So you still wanna go the corporate optometry sublease route?
Part 1 of “As the Phoropter Dial Turns” investigated corporate optometry and understanding the setting and finding opportunities.
If you have made it that far, then it is time to continue reading.
Let’s take a detour and look closely at some corporate optometry sublease options.
Each type of corporate entity is very different! Before you decide to sign a contract and get rolling, once again, it is wise to visit or do some per diem work at several types of offices.
The offices that you gravitate towards and enjoy the most are probably the ones that define you best.
Consider researching and posting questions on ODwire.org, the “largest social and longest-running network for eyecare professionals.” The forum has a section called “Energyes” that you should consider checking out.
Think about why you want to go into a corporate sublease.
- Looking for a franchise? – Some corporate offices are for sale. Corporations can help you with the financing process and provide plenty of support. Both Pearle Vision and Sterling Optical have online forms to request more information. Under “Licensing Opportunities” on pearlevision.com, you can find the licensing process explained, step by step.
- Do you want the volume and autopilot feeling of seeing four patients an hour? – Setups where the doctor’s office is closet-like and where the optical sells the contacts are great for you. Vision plans are the bread and butter of high volume practices, so if you can do some marketing to let people know you’re on their plans and keep your books full, you can have a steady income.
- Do you like being amongst the rows of frames and sunglasses? – Try to find opportunities where the optical is very close to the doctor’s office so you can always keep up with the trends too.
- Do you want to do more medical procedures and billing? Would you like to add an Optos or OCT down the road? – Better make sure the office space allows for a separate room to house the equipment or has the potential for expansion. Corporations will renovate or expand corporate optometry sublease offices from time to time. The more you produce and comply, the more likely you can receive a second exam room or prescreening room.
- Do you want to add specialty services like vision therapy or low-vision? – Once again, ensure you have extra room to do so and that your manager is easy-going. Make sure that you have some plan to ensure that the optical next door will still be able to sell glasses as usual.
Some contracts specifically will prohibit the doctor from selling eyeglasses and accessories and/or contacts in the office.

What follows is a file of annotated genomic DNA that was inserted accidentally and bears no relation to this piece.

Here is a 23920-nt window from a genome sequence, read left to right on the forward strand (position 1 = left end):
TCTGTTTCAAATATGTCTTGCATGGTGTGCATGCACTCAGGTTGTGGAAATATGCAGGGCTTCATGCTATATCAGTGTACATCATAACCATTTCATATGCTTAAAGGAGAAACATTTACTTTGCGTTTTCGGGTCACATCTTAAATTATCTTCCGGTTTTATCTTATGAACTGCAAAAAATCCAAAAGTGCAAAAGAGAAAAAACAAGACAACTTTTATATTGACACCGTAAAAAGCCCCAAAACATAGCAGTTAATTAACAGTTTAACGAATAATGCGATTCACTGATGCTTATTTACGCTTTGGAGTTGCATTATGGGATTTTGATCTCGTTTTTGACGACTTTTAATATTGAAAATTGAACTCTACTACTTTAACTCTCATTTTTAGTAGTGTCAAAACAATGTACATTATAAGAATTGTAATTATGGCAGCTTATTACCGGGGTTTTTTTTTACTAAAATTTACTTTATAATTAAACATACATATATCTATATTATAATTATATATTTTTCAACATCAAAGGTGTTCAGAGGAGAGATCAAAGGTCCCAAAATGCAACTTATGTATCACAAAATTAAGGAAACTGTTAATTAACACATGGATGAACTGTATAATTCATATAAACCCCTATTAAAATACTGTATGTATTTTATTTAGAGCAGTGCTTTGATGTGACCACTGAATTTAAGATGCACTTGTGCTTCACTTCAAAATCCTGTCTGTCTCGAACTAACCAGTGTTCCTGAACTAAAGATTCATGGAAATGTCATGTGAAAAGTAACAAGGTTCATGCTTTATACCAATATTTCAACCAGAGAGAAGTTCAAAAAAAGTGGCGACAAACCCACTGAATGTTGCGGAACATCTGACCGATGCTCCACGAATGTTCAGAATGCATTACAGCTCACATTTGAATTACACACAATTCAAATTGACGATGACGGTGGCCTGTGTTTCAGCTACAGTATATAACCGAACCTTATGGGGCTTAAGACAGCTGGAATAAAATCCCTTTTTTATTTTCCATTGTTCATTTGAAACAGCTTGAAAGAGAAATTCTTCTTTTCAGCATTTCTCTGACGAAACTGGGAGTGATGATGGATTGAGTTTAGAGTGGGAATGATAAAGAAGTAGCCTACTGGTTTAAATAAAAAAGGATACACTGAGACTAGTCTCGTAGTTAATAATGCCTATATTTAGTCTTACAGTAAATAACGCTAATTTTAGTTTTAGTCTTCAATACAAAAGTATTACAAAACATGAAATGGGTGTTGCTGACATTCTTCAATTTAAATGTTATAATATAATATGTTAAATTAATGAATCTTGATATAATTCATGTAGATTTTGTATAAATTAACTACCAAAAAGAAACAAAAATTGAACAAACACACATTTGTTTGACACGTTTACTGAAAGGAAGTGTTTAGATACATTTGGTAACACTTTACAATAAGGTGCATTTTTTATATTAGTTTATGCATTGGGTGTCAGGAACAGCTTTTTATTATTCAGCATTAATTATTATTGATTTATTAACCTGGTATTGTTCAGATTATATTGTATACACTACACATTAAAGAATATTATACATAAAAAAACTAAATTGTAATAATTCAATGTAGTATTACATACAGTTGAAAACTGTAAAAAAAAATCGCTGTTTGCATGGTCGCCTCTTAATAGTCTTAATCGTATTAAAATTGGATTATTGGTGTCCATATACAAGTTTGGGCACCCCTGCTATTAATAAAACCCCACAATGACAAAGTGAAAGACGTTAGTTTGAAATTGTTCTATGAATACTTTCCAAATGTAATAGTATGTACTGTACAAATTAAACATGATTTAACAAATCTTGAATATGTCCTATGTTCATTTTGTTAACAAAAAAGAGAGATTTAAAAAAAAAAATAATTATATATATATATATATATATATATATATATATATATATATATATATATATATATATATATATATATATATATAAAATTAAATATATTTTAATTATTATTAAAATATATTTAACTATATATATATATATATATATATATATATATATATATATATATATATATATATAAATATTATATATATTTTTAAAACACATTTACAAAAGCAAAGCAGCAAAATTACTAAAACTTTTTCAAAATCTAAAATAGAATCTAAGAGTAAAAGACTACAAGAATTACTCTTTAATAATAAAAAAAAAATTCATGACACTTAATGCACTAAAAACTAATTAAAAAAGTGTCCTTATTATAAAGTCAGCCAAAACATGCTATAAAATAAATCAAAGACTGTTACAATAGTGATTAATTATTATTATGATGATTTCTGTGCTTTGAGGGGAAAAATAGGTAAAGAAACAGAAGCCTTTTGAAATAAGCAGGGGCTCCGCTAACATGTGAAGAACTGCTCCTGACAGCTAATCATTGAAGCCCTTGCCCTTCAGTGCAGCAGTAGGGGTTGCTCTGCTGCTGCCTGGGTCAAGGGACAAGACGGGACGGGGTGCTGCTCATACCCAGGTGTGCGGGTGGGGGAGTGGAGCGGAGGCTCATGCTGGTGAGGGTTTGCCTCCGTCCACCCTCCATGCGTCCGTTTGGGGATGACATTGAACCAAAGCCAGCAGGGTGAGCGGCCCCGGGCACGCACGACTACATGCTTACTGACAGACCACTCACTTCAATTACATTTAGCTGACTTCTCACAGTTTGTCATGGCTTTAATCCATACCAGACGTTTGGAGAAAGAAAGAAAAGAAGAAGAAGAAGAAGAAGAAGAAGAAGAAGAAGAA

If you are eyeing a new buildout, ask to see the building plans. Most corporations are inflexible about the office design. Take it or leave it.
Once you decide to proceed with a corporate optometry sublease, the Regional Manager and you have to agree on your hours.
Some managers require eight-hour days while some let you choose your hours. Most will tell you immediately what they prefer regarding hours per day and days per week. Some will allow you to open a few days per week with the expectation that you will grow the practice and eventually open full time.
Make very certain you can live with their preferences because it is a partnership, and the managers know from experience which hours are lucrative. Saturdays and some holidays are a given.
Be prepared to recruit per diem doctors or have an idea whom you can rely on for coverage if you are most likely unable or unwilling to work all Saturdays and holidays.
Keep in mind the hours you set must be very clear from the get-go for the patients and the Regional’s approval. You will be hard pressed to be open alternate weekends or a few hours per day with the possibility of adding more hours later.
The next step is to fill out a corporate optometry sublease interest form.
This form requires you to put the legal name you want on your contract.
Luxottica requires you to send in copies of your malpractice insurance with Luxottica listed as a policyholder. This will increase your malpractice fee by about $15/month.
Perhaps you can hold off on this until after you review and sign a contract. It is wise to set up a business entity and name different from just your legal name.
For example, you can form a Professional Corporation or Professional Limited Liability Corporation. This will prevent your personal assets from lawsuits against your practice. Please consult your tax advisor for further guidance.
Some state optometry boards need to approve your business name and see sketches of your office layout if you use a name other than your own name. All of this will slow the process down, so if need be, you can always change the legal name portion of the contract before you sign it. If your office is a new buildout, you will be waiting a while for a contract due to buildout delays anyways.
Next, a Professional Development Manager, sometimes an optometrist, will contact you to answer questions about your office setup and insurance credentialing.
If all goes well, the corporation will have the Corporate Optometry Sublease Department write a contract for you.
Once you get a contract, most of the time it is take it or leave it. The contract will sometimes explicitly say so!
Read carefully what you can and cannot do.
If you have hopes of supplementing your startup income with a part time job or per diem work, read carefully what the corporation will allow. Contracts can even stipulate that you cannot consult on the side or that you must be available at all times to handle management issues!
If you decide you desire an attorney to help you out, the Energeyes Association on its website supports a contract law firm in Tennessee, MacKenzie Laird PLLC.
Stay tuned for Part 3 of “As the Phoropter Dial Turns,” in which we will discuss preparation, marketing, and branding your own corporate practice.